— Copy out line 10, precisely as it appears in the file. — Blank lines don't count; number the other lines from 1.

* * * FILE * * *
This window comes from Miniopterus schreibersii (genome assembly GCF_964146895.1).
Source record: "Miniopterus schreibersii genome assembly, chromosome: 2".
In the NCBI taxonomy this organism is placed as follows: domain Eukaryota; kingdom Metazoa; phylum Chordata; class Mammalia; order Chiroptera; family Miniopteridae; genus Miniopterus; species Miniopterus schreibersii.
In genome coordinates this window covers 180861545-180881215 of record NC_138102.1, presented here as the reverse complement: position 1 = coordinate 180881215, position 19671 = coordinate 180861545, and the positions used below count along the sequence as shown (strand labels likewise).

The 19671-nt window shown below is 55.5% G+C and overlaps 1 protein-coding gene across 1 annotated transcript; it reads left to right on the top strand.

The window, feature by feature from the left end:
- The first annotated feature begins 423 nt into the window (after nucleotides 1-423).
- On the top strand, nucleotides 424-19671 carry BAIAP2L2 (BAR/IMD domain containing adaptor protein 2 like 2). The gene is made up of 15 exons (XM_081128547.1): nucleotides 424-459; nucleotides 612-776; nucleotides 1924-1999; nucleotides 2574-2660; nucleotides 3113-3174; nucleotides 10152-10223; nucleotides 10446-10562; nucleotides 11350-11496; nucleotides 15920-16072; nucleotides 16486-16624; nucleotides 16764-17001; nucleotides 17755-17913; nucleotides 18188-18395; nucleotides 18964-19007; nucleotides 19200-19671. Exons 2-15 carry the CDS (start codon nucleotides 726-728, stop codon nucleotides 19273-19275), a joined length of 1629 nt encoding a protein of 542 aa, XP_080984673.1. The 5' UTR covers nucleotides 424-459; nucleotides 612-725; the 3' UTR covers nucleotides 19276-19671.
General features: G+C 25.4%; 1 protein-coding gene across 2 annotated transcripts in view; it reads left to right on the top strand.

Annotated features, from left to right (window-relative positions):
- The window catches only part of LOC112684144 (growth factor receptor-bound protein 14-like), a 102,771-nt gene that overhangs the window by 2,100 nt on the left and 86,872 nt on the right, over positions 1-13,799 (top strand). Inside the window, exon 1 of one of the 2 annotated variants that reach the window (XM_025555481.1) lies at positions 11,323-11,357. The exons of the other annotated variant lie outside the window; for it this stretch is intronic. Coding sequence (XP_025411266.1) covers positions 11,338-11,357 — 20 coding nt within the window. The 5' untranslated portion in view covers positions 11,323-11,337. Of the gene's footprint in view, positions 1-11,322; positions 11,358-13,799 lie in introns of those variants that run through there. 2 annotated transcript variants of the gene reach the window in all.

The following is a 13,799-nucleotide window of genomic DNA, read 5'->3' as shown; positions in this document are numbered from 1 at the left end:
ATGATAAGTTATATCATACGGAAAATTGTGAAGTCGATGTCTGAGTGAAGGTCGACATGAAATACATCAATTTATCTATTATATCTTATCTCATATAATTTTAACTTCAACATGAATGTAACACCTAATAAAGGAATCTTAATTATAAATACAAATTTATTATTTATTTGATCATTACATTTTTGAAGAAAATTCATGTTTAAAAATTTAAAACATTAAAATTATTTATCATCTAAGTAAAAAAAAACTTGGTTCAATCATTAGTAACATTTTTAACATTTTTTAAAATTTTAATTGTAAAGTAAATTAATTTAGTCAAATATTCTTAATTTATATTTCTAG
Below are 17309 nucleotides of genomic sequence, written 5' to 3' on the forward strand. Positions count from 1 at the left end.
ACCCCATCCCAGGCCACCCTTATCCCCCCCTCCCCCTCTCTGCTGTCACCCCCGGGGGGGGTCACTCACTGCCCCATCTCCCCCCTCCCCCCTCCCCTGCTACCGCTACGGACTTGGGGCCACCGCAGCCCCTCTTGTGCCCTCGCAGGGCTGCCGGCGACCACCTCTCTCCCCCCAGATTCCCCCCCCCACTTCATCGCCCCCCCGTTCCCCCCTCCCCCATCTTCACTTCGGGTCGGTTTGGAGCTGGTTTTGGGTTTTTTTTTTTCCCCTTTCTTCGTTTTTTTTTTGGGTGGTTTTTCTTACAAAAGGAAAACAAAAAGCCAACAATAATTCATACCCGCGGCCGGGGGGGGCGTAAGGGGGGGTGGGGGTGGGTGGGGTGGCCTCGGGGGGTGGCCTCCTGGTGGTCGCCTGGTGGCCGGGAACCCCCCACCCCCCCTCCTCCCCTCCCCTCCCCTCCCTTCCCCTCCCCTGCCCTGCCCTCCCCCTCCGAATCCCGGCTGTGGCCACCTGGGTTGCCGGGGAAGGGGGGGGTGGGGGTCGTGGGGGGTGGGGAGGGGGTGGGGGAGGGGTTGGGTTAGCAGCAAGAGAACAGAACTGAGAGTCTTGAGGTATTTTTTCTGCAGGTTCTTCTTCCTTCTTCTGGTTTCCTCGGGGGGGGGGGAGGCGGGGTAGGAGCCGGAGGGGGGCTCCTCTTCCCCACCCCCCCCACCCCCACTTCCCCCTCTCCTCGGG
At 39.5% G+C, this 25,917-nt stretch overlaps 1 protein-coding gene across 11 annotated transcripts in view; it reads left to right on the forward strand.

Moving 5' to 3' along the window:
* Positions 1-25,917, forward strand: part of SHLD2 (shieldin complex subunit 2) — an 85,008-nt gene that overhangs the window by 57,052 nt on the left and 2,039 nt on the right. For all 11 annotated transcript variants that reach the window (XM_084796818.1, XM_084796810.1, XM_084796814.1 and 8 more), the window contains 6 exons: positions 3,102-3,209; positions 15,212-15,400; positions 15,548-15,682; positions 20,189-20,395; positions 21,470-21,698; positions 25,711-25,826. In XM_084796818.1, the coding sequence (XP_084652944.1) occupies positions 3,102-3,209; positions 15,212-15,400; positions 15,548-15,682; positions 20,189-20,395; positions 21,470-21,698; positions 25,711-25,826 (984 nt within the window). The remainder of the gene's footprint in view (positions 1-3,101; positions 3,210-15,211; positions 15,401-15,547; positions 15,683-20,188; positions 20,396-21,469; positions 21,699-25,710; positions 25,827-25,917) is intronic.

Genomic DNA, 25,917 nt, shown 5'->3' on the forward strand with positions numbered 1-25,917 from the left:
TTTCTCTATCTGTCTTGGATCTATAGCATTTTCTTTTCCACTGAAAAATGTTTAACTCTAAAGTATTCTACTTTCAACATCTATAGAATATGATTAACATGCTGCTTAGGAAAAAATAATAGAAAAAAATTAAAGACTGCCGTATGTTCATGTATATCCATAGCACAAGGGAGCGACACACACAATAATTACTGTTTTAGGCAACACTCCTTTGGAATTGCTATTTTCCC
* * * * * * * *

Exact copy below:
Annotated features, from left to right (window-relative positions):